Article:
- The federal Office of Surface Mining Reclamation and Enforcement has issued a notice of violation to the state Department of Environmental Protection in relation to an old Consolidation Coal Co. coal refuse slurry pond in Harrison County that was reclaimed and approved by the Office of Surface Mining more than 20 years ago. Over time, the pond began seeping acid mine drainage. OSM issued a notice of violation in June 2010 and then agreed to DEP’s solution of permitting Coal Valley LLC, a division of Targe Energy of Pittsburgh, to remine and more fully reclaim the site. The site continues to discharge AMD to Bingamon Creek of the West Fork of the Monongahela River and, in late April, OSM issued DEP another 10-day notice of violation as well as a technical report that lists 21 violations.
- The Army of Corps of Engineers Huntington District says it will gradually release water that's been held by dams in the Ohio River Basin to keep flooding from worsening. The decision follows the Ohio River's crest at Cairo, Illinois. The river has reached historic levels this week, and all of West Virginia's dams except Bluestone have been used to hold back water, raising the lakes' levels above normal levels and closing some boat ramps and campgrounds.
- A group of door-to-door salesmen saying they're selling security systems endorsed by the sheriff's department have deputies in Putnam County on high alert. Putnam County Sheriff Mark Smith says they're asking potential customers for information they have no right to be asking. Smith says they have taken reports about the problem from the Winfield and Poca areas where callers say the salesmen said they would put the system in but needed a voided check. Smith says never, ever give anyone a voided check. They can get your account number and possibly your Social Security number.
- A ribbon cutting ceremony took place Thursday afternoon at the Huntington Veterans Affairs Medical Center to celebrate the opening of the new mental health complex located on the west end of the hospital campus. The facilities, which include a 3-story, 18,000 square foot Mental Health Clinic and a 3-story, 10,000 foot Psychological Rehabilitation and Recovery Center, are in buildings originally built in 1932 as housing for nurses and staff. Renovations on the two buildings cost about $7.4 million.
- Less than three months after they were installed, the Capitol Building Commission voted unanimously Thursday to remove the 56 security bollards on the grounds of the state Capitol. General Services spent $63,000 to install the barriers, but they never sought the approval of the Commission which has final say on any physical changes to the inside or outside of the capital complex. Steve Canterbury, a ex officio member of the Commission, says the bollards present a terrible message to the public, as if we're trying to keep them out of "their buildings, their Capitol." Although he is not a voting member of the Commission, Canterbury made a motion for the bollards to be removed, and the three voting members agreed. The state will spend an additional $15,000 to $23,000 to remove the bollards, the metal pipes inside and the cement that was poured into the ground to hold them in place. The total price for taxpayers is $78,000.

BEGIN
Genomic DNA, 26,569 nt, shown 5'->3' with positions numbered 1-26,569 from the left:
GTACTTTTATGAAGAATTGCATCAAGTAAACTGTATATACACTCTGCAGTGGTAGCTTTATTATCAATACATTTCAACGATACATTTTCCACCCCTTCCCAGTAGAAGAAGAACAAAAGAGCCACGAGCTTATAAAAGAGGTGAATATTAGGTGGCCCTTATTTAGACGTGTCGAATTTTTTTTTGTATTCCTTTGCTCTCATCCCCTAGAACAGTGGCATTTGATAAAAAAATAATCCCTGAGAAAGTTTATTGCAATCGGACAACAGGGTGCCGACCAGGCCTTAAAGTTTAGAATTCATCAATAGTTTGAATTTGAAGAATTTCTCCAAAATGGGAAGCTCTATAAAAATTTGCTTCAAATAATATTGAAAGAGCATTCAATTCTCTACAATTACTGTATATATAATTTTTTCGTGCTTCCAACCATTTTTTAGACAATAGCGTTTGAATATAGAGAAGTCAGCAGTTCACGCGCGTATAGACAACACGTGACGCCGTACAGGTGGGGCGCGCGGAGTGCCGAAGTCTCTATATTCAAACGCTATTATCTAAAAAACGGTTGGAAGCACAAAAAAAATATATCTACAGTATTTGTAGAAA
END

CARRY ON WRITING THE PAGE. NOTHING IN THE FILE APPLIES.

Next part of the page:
- The special primary to select the Democratic and Republican nominees for governor is slated for Saturday, May 14th. State officials are reminding employees that, unless they typically work on a Saturday, they won't get the Friday before the election off as a holiday. The employee handbook for state workers stipulates that if a legal holiday falls on a Saturday, the previous day is to be considered a holiday. If the holiday falls on a Sunday, workers are off the following Monday. A memorandum sent this week to cabinet secretaries, bureau chiefs and agency heads from the state Division of Personnel said the State Attorney General's office released an opinion in August stating that such special elections are legal holidays that only affect those employees scheduled to work and working on that day. State employees scheduled to work and working on the Saturday special election are entitled to a comparable day off, not to exceed eight hours.